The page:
By Cameron Chai
A study published in the Environmental Research Letters, a journal of IOP Publishing, indicates that an extreme shift to low carbon-emitting technologies like hydroelectric and wind power might not lead to decrease in global warming till the second half of this century.
In addition, it revealed that technologies such as carbon capture and storage that offer small reductions in greenhouse gases cannot significantly minimize climate risk for the next 100 years.
The study has been performed by researchers from the Carnegie Institution, Stanford and Intellectual Ventures. Researchers have reached their conclusions through a group of simple mathematical models. These models estimated the effect of shifting energy technologies on the concentration of global mean temperature, radiative forcing and greenhouse gases.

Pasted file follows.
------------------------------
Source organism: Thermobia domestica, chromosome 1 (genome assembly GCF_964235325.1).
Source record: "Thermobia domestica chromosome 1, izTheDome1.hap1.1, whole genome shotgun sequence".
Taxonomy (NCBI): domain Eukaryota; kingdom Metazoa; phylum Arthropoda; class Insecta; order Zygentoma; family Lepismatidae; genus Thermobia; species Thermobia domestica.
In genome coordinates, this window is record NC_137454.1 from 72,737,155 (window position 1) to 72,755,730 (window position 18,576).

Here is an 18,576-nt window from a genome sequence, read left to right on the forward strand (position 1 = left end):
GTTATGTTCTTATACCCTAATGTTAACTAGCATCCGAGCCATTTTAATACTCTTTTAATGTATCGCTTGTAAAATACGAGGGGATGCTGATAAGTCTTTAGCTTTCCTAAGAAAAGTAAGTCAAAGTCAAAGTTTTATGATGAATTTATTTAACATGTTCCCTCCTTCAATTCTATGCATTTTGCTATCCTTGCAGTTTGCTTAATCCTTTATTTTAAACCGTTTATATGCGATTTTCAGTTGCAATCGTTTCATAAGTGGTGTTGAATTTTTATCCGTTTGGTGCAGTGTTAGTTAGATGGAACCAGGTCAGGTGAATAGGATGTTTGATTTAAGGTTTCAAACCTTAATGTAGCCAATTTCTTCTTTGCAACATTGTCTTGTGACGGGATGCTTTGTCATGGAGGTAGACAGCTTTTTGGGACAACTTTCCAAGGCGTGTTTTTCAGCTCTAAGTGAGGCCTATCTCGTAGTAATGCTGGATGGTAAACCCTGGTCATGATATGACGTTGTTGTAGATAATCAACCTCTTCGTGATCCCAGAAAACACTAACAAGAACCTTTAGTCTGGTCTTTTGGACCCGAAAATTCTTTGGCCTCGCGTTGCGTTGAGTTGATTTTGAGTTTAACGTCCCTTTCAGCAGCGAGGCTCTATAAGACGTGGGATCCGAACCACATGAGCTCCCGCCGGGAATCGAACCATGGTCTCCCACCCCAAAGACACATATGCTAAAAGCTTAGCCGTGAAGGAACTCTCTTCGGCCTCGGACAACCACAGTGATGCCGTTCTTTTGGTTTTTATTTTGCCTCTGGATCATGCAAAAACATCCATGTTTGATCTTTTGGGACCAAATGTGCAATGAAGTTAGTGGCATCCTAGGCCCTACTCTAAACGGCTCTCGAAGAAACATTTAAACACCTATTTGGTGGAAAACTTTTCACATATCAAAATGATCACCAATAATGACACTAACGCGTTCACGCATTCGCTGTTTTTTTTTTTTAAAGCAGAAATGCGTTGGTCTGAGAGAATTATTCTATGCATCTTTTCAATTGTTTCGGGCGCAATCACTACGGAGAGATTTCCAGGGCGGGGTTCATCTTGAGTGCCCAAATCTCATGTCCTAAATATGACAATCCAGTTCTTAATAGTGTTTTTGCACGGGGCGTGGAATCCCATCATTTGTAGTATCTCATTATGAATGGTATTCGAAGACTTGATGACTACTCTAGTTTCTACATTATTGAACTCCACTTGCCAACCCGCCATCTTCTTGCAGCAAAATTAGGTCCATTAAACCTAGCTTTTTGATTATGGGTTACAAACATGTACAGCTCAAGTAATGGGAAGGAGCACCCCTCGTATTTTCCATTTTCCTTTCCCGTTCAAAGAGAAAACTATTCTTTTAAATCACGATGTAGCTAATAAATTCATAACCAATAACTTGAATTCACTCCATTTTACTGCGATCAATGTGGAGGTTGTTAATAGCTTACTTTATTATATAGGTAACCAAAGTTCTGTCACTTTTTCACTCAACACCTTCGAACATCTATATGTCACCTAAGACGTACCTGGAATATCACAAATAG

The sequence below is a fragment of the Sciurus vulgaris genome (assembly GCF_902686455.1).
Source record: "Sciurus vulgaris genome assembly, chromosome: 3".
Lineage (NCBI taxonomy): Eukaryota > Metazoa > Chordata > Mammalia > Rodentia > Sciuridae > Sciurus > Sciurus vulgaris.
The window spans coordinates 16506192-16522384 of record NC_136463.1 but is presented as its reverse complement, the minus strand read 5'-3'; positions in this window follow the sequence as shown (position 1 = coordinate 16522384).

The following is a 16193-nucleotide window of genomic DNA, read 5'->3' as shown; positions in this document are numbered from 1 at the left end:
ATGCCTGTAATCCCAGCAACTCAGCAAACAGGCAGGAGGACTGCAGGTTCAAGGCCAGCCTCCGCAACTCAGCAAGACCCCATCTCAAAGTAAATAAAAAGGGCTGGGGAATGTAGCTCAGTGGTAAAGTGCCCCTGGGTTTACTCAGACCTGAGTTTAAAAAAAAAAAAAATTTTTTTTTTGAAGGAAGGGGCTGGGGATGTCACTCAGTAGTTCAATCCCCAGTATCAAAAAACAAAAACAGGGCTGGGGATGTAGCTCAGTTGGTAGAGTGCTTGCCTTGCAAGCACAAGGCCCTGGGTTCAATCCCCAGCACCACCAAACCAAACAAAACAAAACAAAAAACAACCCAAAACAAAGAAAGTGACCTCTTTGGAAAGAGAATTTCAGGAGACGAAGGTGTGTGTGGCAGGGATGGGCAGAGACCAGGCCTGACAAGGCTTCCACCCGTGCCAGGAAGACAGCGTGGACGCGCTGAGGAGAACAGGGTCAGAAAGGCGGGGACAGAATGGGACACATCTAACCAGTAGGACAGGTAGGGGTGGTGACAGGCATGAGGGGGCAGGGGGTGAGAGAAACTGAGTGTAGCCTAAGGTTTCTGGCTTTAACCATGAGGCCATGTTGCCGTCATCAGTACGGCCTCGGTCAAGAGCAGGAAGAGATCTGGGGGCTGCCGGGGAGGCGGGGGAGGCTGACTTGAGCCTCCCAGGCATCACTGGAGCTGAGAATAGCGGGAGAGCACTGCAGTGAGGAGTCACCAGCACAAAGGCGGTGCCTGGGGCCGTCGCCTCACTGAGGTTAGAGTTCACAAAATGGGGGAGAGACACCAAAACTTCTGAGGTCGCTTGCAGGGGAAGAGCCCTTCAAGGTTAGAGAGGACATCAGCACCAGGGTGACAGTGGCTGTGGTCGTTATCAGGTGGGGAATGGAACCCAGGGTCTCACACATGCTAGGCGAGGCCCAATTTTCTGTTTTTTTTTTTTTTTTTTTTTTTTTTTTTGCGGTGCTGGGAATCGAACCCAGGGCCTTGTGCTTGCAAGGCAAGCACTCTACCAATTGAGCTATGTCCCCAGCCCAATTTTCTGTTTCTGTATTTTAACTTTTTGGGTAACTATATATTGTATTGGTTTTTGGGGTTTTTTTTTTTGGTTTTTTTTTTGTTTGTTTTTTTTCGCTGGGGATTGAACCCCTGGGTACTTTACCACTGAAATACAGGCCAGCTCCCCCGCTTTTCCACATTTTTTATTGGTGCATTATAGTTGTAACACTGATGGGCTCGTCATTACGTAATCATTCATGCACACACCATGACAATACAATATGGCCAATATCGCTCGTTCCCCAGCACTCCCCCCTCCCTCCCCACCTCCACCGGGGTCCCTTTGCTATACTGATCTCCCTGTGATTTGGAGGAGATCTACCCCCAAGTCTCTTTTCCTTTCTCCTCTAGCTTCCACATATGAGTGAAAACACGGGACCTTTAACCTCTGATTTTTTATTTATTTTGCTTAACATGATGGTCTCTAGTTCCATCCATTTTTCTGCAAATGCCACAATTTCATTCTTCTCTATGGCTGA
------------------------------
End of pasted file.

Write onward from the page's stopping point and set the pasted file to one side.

According to the research, rapid installation of low-greenhouse-gas-emitting technologies (LGEs) will primarily increase emissions, which will remain in the air for longer period of time as carbon dioxide has a long lifetime.
The team used coal-based power facilities to compare with natural gas, carbon capture and storage, hydroelectric power, nuclear power and wind power. The replacement of coal-based power plants will have a significant advantage on the climate. The research suggests that considerable reduction in temperatures will rely on fast and huge installation of mix of technologies like carbon capture and storage, nuclear, solar and wind.